Tuesday, June 19, 2007


I think we have a good one here.


"Am I doing anything cute, Grandma?"


"Who's having the raw herring?"


Now in #1, we have our old friend Pathos the Waiter. Grandma has showed up at his place of employment with a pet seal. Any reasonable server in this situation would just tell Grandma that no pets are allowed even if they are capable of quietly sitting in a chair. Quietly escort her out. Really, to do anything short of that is grounds for dismissal. Instead, Pathos desperately tries to endear himself to what we have to assume is an emotional tyrant of a grandparent who has recently gone crazy enough to bring a seal to lunch. He wants her approval even if it is in the form of infantilization. And no, you're not doing anything cute. Unless you consider losing your dignity to be cute then your goddamn adorable.

Over in #2, we have Jeffy with his idea of what the elderly eat. They're old, they're peculiar, I bet they eat raw herring, he figures. Either that or Grandma is so desperately unwelcome on these near constant visits that Mommy and Daddy feed her only raw herring. Jeffy, fat and happy on lunchables and chocolate Quik, knows this and, joining in the derision, mocks her. It's all that he knows. I mean, look at the poor woman's face. How did it come to this?, she's thinking. Not even Dead Grandpa in Heaven can help her now.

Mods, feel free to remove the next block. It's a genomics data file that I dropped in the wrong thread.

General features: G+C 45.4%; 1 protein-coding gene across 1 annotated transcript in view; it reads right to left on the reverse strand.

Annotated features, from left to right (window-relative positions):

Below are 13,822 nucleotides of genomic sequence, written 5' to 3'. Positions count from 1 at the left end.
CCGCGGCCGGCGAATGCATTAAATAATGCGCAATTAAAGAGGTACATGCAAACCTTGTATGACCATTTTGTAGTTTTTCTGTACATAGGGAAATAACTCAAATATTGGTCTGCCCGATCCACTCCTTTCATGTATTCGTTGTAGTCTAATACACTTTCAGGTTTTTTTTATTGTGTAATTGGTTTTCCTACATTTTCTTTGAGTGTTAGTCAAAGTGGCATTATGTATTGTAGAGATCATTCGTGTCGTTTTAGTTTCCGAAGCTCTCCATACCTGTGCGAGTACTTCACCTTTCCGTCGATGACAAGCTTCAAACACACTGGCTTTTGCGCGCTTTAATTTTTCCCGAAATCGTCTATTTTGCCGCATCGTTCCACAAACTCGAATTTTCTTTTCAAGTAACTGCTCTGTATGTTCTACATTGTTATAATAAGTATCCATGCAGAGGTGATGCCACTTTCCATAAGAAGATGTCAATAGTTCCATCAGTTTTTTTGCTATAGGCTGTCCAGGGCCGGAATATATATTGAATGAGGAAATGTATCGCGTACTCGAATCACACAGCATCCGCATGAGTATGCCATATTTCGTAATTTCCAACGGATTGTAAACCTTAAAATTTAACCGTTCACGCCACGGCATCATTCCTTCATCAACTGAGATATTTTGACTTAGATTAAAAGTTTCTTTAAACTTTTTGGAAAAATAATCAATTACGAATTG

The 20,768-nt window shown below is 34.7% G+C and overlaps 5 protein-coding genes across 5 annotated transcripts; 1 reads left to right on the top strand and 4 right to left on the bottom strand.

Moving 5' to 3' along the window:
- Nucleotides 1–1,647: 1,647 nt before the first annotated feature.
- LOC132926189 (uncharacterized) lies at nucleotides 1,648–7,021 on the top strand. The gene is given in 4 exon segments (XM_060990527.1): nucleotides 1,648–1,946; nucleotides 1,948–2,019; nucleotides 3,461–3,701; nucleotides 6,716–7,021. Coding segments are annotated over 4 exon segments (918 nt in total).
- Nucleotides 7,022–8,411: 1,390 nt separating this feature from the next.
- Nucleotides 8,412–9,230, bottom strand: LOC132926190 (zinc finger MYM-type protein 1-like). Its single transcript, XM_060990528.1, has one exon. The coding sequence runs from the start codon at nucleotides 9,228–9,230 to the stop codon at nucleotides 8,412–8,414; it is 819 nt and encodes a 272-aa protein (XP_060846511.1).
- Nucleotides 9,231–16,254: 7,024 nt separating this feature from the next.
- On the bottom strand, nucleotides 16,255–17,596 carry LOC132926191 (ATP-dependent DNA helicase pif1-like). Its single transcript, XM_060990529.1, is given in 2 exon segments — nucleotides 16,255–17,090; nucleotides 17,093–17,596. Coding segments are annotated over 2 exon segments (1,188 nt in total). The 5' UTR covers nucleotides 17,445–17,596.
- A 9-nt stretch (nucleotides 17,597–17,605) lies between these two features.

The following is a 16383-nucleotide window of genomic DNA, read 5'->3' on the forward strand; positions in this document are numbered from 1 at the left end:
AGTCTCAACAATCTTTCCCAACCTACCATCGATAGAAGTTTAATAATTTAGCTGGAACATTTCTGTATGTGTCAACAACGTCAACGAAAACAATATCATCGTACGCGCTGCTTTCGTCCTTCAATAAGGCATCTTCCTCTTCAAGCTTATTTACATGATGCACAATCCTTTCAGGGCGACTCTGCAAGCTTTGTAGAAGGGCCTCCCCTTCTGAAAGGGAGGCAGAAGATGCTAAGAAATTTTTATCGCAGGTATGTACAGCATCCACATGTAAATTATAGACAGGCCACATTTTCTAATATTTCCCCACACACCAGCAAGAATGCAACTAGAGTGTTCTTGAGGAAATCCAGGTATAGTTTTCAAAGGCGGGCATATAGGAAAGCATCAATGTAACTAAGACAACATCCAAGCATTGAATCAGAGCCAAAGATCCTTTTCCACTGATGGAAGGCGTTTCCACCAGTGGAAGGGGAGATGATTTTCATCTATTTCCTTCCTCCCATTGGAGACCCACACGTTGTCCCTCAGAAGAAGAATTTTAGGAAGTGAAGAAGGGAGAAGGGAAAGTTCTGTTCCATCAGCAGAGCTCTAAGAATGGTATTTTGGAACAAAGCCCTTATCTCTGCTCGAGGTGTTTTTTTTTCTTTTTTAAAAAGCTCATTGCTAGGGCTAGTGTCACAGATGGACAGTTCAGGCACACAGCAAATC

And my goodness, Jeffy is small.


Glenn Fleishman said...

Jeffy is NOT small. The couch is 50 feet long and perspective makes him seem tiny.

Scott Chicken said...

Or perhaps, as I've always suspected, the kids are "normal" but they've been abducted by a family of giants. Thus the "Family Circus" is kind of like a flea circus, a place to come look at freakishly small children.

It all ties out with the Charlie Brown invisible wah-wah-wah adults as a 50s / 60s alegory for Boomer disillusionment with the world their parents left them (and they then destroyed with disco and coke).

Damn, if only I'd seen this back in college I could have written my honors thesis on that instead of theatre design in the 18th century. I'm sure Nancy would have allowed that...